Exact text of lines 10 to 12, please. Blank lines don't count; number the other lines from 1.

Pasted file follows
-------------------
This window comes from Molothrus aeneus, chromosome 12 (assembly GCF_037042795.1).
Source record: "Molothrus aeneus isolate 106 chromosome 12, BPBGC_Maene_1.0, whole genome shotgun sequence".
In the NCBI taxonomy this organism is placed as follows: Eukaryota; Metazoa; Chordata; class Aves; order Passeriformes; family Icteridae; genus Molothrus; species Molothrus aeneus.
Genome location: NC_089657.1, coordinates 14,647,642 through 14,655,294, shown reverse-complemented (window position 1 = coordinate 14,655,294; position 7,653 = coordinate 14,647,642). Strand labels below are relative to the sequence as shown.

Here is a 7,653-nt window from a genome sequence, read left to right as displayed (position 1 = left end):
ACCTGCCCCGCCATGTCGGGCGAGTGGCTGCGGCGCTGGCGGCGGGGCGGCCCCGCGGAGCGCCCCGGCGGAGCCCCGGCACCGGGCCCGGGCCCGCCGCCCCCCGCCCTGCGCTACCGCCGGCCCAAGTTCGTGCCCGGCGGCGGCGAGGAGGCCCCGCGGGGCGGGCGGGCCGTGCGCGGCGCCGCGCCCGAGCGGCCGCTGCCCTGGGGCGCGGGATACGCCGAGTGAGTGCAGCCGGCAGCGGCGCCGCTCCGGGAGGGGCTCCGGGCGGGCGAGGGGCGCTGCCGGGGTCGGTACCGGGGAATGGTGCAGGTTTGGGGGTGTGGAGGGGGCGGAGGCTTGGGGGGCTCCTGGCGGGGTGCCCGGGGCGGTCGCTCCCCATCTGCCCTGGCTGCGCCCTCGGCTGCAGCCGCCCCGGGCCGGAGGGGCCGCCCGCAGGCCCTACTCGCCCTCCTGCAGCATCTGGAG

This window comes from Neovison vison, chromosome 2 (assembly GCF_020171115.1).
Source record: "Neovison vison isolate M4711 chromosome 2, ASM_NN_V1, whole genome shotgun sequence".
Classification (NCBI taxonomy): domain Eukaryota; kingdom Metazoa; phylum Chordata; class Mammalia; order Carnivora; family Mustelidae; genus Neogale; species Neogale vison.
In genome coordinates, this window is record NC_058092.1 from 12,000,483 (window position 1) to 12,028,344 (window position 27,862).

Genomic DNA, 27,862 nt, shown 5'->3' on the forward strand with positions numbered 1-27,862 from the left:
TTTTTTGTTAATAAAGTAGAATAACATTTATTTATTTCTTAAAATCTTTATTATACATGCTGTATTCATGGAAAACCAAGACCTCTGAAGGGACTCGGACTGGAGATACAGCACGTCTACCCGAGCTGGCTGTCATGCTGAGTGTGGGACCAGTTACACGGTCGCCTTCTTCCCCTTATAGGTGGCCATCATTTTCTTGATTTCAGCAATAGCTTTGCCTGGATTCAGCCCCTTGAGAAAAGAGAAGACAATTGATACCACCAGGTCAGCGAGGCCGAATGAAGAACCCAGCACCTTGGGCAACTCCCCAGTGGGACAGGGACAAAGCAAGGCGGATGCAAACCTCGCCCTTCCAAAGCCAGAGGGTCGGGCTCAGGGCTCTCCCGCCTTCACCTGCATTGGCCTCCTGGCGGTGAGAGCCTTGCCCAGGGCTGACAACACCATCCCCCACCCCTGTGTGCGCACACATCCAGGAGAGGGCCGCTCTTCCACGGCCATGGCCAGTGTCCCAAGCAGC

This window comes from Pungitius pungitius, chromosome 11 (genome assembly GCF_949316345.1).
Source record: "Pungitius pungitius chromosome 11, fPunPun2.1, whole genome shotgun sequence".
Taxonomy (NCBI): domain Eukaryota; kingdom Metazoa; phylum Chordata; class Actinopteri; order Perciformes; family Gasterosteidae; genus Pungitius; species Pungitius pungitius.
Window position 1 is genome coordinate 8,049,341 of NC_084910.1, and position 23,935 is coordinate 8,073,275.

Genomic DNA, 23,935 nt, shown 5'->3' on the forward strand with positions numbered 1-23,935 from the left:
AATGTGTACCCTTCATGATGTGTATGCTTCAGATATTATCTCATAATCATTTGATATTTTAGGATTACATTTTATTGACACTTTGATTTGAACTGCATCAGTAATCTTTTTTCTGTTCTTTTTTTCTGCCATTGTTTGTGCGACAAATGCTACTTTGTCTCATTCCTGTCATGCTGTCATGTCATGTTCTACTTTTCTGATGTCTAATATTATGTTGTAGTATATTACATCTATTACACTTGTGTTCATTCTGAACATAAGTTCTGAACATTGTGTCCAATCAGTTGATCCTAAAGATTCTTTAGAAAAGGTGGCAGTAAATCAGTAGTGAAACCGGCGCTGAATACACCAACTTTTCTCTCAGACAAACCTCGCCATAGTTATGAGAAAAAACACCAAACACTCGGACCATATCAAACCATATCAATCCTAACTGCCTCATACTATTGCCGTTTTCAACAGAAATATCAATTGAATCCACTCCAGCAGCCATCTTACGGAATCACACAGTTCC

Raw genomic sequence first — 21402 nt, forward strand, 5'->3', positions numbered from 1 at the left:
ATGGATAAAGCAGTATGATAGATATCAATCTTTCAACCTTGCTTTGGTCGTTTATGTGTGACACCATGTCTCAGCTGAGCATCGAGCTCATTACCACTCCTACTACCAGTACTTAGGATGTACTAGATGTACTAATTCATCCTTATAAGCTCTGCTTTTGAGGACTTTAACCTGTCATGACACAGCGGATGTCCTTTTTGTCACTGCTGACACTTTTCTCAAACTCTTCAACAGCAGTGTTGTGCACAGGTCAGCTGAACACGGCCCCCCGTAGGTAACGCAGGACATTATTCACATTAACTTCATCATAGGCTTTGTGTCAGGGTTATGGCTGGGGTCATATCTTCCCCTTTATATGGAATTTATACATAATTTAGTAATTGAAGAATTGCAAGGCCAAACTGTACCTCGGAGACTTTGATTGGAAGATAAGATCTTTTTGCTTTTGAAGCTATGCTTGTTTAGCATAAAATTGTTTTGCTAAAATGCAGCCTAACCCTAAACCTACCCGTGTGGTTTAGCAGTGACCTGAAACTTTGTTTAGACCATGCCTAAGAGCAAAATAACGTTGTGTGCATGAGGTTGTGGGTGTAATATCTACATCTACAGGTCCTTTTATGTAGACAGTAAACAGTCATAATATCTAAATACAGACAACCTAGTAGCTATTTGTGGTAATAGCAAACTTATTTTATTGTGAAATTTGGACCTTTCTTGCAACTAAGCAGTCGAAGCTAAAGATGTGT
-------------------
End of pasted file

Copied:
In genome coordinates, this window is record NC_058092.1 from 12,000,483 (window position 1) to 12,028,344 (window position 27,862).

Genomic DNA, 27,862 nt, shown 5'->3' on the forward strand with positions numbered 1-27,862 from the left:
TTTTTTGTTAATAAAGTAGAATAACATTTATTTATTTCTTAAAATCTTTATTATACATGCTGTATTCATGGAAAACCAAGACCTCTGAAGGGACTCGGACTGGAGATACAGCACGTCTACCCGAGCTGGCTGTCATGCTGAGTGTGGGACCAGTTACACGGTCGCCTTCTTCCCCTTATAGGTGGCCATCATTTTCTTGATTTCAGCAATAGCTTTGCCTGGATTCAGCCCCTTGAGAAAAGAGAAGACAATTGATACCACCAGGTCAGCGAGGCCGAATGAAGAACCCAGCACCTTGGGCAACTCCCCAGTGGGACAGGGACAAAGCAAGGCGGATGCAAACCTCGCCCTTCCAAAGCCAGAGGGTCGGGCTCAGGGCTCTCCCGCCTTCACCTGCATTGGCCTCCTGGCGGTGAGAGCCTTGCCCAGGGCTGACAACACCATCCCCCACCCCTGTGTGCGCACACATCCAGGAGAGGGCCGCTCTTCCACGGCCATGGCCAGTGTCCCAAGCAGC